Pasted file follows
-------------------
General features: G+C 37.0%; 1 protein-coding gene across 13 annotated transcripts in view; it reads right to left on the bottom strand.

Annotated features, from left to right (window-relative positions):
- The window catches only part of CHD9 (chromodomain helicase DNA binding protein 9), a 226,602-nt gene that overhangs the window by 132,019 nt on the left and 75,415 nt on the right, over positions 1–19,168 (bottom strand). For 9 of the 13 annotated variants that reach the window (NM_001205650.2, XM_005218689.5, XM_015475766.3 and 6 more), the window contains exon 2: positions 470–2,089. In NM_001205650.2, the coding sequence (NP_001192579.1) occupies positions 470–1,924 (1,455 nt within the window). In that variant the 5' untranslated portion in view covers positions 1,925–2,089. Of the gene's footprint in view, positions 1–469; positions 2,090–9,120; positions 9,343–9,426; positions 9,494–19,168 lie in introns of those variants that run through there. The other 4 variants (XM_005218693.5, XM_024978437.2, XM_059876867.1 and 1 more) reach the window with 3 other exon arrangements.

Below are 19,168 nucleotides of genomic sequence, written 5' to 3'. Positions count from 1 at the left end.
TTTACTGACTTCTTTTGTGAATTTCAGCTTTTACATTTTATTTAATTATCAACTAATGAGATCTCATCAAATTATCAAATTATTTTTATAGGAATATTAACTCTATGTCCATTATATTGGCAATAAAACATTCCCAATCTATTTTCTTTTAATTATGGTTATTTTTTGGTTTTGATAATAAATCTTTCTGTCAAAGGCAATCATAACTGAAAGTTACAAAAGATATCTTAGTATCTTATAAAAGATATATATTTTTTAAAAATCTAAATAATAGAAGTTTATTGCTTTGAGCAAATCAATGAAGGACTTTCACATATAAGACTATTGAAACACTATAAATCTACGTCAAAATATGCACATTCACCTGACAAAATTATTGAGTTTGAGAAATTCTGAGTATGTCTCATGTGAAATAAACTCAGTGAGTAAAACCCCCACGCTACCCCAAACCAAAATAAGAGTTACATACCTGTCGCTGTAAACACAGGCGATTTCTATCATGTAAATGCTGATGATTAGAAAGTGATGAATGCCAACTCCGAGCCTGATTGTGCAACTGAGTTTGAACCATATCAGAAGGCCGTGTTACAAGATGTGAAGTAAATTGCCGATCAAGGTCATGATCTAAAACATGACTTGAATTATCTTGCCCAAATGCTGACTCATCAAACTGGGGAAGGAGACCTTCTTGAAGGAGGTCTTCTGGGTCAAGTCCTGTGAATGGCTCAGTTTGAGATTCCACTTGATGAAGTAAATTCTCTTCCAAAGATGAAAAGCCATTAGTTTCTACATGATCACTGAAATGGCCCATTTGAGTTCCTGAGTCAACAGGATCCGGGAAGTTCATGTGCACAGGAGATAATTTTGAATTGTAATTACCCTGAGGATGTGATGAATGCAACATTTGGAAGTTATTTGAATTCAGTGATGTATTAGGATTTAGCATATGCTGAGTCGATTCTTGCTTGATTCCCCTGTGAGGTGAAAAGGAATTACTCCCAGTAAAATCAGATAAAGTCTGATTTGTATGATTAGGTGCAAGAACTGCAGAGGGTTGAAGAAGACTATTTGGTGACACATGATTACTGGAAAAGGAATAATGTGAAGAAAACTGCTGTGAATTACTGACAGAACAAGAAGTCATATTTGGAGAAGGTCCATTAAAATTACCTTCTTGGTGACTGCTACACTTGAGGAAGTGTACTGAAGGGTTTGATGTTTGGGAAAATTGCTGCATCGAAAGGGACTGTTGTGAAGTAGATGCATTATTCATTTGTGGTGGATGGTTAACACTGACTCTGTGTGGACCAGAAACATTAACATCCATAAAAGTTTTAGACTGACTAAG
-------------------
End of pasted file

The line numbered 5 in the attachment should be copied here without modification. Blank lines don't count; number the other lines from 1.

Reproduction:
TTTACTGACTTCTTTTGTGAATTTCAGCTTTTACATTTTATTTAATTATCAACTAATGAGATCTCATCAAATTATCAAATTATTTTTATAGGAATATTAACTCTATGTCCATTATATTGGCAATAAAACATTCCCAATCTATTTTCTTTTAATTATGGTTATTTTTTGGTTTTGATAATAAATCTTTCTGTCAAAGGCAATCATAACTGAAAGTTACAAAAGATATCTTAGTATCTTATAAAAGATATATATTTTTTAAAAATCTAAATAATAGAAGTTTATTGCTTTGAGCAAATCAATGAAGGACTTTCACATATAAGACTATTGAAACACTATAAATCTACGTCAAAATATGCACATTCACCTGACAAAATTATTGAGTTTGAGAAATTCTGAGTATGTCTCATGTGAAATAAACTCAGTGAGTAAAACCCCCACGCTACCCCAAACCAAAATAAGAGTTACATACCTGTCGCTGTAAACACAGGCGATTTCTATCATGTAAATGCTGATGATTAGAAAGTGATGAATGCCAACTCCGAGCCTGATTGTGCAACTGAGTTTGAACCATATCAGAAGGCCGTGTTACAAGATGTGAAGTAAATTGCCGATCAAGGTCATGATCTAAAACATGACTTGAATTATCTTGCCCAAATGCTGACTCATCAAACTGGGGAAGGAGACCTTCTTGAAGGAGGTCTTCTGGGTCAAGTCCTGTGAATGGCTCAGTTTGAGATTCCACTTGATGAAGTAAATTCTCTTCCAAAGATGAAAAGCCATTAGTTTCTACATGATCACTGAAATGGCCCATTTGAGTTCCTGAGTCAACAGGATCCGGGAAGTTCATGTGCACAGGAGATAATTTTGAATTGTAATTACCCTGAGGATGTGATGAATGCAACATTTGGAAGTTATTTGAATTCAGTGATGTATTAGGATTTAGCATATGCTGAGTCGATTCTTGCTTGATTCCCCTGTGAGGTGAAAAGGAATTACTCCCAGTAAAATCAGATAAAGTCTGATTTGTATGATTAGGTGCAAGAACTGCAGAGGGTTGAAGAAGACTATTTGGTGACACATGATTACTGGAAAAGGAATAATGTGAAGAAAACTGCTGTGAATTACTGACAGAACAAGAAGTCATATTTGGAGAAGGTCCATTAAAATTACCTTCTTGGTGACTGCTACACTTGAGGAAGTGTACTGAAGGGTTTGATGTTTGGGAAAATTGCTGCATCGAAAGGGACTGTTGTGAAGTAGATGCATTATTCATTTGTGGTGGATGGTTAACACTGACTCTGTGTGGACCAGAAACATTAACATCCATAAAAGTTTTAGACTGACTAAG